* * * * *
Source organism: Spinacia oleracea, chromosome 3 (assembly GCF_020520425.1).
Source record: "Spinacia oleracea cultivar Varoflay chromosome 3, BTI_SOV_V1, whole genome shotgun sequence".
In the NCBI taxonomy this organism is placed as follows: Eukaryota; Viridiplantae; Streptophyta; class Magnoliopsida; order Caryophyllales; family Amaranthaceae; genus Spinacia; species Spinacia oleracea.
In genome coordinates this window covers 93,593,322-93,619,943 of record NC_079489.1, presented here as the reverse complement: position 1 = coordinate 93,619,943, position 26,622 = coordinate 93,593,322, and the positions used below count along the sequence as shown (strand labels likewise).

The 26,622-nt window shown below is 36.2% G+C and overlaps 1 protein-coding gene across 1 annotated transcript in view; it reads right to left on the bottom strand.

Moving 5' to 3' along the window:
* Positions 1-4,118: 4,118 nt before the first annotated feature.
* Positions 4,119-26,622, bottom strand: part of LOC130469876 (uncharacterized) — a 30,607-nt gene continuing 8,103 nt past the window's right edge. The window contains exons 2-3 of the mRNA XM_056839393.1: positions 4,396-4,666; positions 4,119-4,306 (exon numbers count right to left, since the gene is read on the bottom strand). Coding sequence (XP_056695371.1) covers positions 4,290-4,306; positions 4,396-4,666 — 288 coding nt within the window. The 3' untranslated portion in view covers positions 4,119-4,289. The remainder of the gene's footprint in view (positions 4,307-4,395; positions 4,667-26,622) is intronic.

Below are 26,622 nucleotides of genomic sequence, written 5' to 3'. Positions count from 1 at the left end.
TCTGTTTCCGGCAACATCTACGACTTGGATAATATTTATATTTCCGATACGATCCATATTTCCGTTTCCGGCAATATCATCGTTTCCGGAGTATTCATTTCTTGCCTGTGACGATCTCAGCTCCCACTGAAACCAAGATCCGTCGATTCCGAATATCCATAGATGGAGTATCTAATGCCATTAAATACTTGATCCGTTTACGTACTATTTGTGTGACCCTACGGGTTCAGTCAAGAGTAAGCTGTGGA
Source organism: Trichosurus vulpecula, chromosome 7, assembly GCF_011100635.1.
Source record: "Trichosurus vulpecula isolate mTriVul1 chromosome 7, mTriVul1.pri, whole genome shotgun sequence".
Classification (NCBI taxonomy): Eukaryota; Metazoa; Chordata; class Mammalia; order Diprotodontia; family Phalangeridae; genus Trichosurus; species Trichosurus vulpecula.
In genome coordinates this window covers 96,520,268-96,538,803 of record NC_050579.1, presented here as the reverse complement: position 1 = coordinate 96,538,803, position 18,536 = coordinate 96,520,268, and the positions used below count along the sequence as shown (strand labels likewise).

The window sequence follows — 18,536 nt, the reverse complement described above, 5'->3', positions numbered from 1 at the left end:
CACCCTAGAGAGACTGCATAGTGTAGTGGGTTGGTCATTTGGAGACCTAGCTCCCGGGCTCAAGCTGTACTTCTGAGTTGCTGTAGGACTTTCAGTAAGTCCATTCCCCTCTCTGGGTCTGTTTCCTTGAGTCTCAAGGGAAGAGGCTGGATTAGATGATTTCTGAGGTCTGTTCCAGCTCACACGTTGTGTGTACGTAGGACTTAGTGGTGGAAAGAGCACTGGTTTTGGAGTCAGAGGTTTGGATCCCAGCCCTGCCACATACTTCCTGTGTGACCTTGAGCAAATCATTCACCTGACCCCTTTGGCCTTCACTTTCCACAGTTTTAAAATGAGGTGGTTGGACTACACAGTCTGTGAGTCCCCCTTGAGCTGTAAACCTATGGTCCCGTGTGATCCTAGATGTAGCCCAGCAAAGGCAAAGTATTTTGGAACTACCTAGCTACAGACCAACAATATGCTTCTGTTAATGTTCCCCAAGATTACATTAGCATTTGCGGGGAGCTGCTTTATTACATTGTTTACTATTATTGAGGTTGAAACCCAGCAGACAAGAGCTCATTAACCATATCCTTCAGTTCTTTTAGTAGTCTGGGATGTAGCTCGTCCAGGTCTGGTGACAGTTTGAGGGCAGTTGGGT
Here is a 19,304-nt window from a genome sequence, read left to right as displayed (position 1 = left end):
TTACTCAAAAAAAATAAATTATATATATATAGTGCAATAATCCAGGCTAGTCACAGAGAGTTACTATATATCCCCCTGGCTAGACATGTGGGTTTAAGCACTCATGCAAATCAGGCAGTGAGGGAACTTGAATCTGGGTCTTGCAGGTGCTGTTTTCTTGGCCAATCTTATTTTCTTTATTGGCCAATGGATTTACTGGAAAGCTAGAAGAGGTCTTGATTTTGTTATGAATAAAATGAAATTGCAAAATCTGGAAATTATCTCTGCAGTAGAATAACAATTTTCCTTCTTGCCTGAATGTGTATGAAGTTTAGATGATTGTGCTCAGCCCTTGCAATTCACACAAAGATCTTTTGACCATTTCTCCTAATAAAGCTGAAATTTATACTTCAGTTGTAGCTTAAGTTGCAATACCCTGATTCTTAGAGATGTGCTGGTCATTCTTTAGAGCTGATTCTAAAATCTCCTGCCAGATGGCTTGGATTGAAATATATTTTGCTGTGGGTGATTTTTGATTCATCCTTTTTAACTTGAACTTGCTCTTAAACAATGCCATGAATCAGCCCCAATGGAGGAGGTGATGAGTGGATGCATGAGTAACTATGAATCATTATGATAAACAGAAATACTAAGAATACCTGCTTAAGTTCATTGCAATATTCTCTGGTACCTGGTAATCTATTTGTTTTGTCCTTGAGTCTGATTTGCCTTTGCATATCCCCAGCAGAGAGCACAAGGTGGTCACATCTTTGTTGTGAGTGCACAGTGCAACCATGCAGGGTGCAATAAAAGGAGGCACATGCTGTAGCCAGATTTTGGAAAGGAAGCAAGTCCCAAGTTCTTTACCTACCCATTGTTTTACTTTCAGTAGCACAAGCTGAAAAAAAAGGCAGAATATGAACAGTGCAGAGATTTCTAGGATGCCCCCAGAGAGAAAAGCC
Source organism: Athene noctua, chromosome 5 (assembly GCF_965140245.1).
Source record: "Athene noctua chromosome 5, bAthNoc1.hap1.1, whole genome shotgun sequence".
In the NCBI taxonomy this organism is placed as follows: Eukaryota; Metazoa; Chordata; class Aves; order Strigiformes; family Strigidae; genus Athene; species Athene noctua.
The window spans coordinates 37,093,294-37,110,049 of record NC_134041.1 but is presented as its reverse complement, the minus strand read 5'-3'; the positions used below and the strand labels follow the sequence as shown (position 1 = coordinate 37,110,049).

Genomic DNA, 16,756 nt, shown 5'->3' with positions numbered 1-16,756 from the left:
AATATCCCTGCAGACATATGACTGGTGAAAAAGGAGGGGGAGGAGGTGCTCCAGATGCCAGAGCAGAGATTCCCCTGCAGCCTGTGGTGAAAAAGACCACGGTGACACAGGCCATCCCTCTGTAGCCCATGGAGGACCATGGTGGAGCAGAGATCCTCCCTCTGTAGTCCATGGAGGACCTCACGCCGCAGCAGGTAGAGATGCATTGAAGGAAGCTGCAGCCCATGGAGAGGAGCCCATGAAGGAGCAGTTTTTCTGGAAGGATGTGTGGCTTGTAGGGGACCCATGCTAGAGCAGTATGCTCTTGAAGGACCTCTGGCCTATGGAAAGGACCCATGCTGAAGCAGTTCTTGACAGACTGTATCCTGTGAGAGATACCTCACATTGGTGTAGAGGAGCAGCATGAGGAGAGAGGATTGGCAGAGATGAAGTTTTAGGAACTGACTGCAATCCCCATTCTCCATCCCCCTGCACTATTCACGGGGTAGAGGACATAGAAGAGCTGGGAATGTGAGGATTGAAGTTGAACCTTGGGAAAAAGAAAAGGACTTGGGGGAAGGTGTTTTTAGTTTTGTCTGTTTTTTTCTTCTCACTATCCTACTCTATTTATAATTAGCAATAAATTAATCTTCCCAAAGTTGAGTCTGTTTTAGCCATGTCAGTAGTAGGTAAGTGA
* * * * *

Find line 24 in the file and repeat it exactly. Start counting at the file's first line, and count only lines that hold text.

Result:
AATATCCCTGCAGACATATGACTGGTGAAAAAGGAGGGGGAGGAGGTGCTCCAGATGCCAGAGCAGAGATTCCCCTGCAGCCTGTGGTGAAAAAGACCACGGTGACACAGGCCATCCCTCTGTAGCCCATGGAGGACCATGGTGGAGCAGAGATCCTCCCTCTGTAGTCCATGGAGGACCTCACGCCGCAGCAGGTAGAGATGCATTGAAGGAAGCTGCAGCCCATGGAGAGGAGCCCATGAAGGAGCAGTTTTTCTGGAAGGATGTGTGGCTTGTAGGGGACCCATGCTAGAGCAGTATGCTCTTGAAGGACCTCTGGCCTATGGAAAGGACCCATGCTGAAGCAGTTCTTGACAGACTGTATCCTGTGAGAGATACCTCACATTGGTGTAGAGGAGCAGCATGAGGAGAGAGGATTGGCAGAGATGAAGTTTTAGGAACTGACTGCAATCCCCATTCTCCATCCCCCTGCACTATTCACGGGGTAGAGGACATAGAAGAGCTGGGAATGTGAGGATTGAAGTTGAACCTTGGGAAAAAGAAAAGGACTTGGGGGAAGGTGTTTTTAGTTTTGTCTGTTTTTTTCTTCTCACTATCCTACTCTATTTATAATTAGCAATAAATTAATCTTCCCAAAGTTGAGTCTGTTTTAGCCATGTCAGTAGTAGGTAAGTGA